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Revenue will help ensure that UNT offers high quality education, says Rawlins

President V. Lane Rawlins discussed UNT’s budget and a possible tuition and fee increase in Fall 2011 at a public hearing for all students March 1. Find a video of the discussion.

Here is additional information:

In March, the university will be asking the UNT System Board of Regents to consider a 2.8 percent increase in total academic cost over the cost already approved for Fall 2011.

If approved, this increase would cost students $118 more on a 15 semester credit hour bill.

On average, total academic costs for a 15-hour class load are:

  • Fall 2010 - $4,169
  • Fall 2011 - $4,274
  • proposed Fall 2011 - $4,391

With this $118 increase per student, the university anticipates being able to:

  • hire more faculty (keeping student to faculty ratios at 23:1)
  • improve classroom spaces (provide better learning environment)
  • meet basic operating needs (so we can offer more classes, open closed majors, serve students and provide quality services – advising, counseling, financial aid, etc.)

All Texas universities are facing substantial cuts to their state funding because of the deficit Texas faces.

The cuts to higher education at the state level will directly impact the quality of education students receive.

At UNT, we anticipate facing a possible reduction in state funding of somewhere between $4 million and $10 million from the 2010-11 base budget, which already is reduced from cuts made during the previous 2 years.

At the same time, our university is growing. While this growth does provide additional revenue, it also means there are more students in our classrooms and on our campus who are paying for and deserve a high-quality higher education, which is what UNT has always been able to provide.

In order to continue providing students with the quality education they pay for, deserve and need, UNT must ensure:

  • that our classes don’t become too large
  • that our advising, mentoring and counseling services don’t become too overwhelmed and
  • that our ability to provide critical student services such as financial aid, class scheduling and registration, as well as many others don’t slip.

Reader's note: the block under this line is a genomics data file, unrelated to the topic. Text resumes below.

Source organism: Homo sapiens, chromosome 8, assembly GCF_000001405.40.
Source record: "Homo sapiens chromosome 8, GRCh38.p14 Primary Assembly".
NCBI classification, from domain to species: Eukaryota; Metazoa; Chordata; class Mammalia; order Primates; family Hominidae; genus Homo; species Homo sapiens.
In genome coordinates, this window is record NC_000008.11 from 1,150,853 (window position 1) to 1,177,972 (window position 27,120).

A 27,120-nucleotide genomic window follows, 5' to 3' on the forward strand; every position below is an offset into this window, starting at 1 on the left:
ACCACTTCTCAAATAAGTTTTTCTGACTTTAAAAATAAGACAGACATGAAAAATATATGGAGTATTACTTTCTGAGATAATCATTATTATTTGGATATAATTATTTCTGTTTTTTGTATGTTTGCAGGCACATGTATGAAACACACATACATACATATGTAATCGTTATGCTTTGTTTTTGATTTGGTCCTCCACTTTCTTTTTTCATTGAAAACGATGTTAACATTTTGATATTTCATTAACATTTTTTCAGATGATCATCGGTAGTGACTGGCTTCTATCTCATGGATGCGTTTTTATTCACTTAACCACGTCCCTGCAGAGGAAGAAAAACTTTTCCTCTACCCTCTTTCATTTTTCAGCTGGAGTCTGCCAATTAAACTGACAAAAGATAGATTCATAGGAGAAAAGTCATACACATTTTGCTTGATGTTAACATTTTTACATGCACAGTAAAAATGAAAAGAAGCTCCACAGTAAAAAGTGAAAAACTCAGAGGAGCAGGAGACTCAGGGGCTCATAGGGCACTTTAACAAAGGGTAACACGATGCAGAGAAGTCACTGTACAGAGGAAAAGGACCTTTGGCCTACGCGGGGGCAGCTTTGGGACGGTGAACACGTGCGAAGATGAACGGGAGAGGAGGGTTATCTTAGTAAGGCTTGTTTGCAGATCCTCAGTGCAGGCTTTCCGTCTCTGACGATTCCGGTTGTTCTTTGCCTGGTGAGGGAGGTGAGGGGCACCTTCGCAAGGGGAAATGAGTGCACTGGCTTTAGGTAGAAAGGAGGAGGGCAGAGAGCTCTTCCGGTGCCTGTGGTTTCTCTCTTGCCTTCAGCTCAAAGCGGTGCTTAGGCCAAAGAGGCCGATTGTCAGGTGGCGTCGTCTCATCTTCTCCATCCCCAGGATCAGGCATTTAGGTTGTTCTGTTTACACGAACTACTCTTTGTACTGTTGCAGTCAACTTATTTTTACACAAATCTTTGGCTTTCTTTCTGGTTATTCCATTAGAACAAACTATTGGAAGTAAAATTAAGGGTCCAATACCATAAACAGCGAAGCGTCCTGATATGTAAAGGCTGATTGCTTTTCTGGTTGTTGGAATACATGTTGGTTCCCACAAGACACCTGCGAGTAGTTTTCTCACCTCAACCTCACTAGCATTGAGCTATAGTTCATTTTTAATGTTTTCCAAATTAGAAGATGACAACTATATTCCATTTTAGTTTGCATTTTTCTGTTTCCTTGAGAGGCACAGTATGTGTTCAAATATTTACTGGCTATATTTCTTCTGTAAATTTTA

UNT receives the lowest level of state funding per student among our peers even though we serve the fourth largest student population in the state, 36,000 students.

  • 2008 UNT received $6,574 per student in state funding ($6,203 in 2010)
  • 2008 average per student state funding to ERUs $7,735 (2010 n/a)

To ensure that we are able to provide at least the same level of support we offer now to our growing student body, we need additional revenue to ensure that the education we offer remains high-quality.

We also need to ensure that we allocate the funds we have to support our goals.

UNT is committed to becoming the best undergraduate university in Texas. To do so, we have to continue to provide a high-quality education and experience. And, we have to improve our research because the best undergraduate universities are the best research universities.

We recognize that the cost of an education is among the most important factors in deciding to get a higher education. And, increases to the bottom line for students are not taken lightly.

  • UNT staff work to find ways to ensure that the total cost of an education remains affordable.
  • UNT participated in the pilot textbook rental program as a way to offer students a more affordable option.
  • The university contributes 20 percent of its tuition revenue aside to fund scholarships and aid.

Posted on: Tue 01 March 2011

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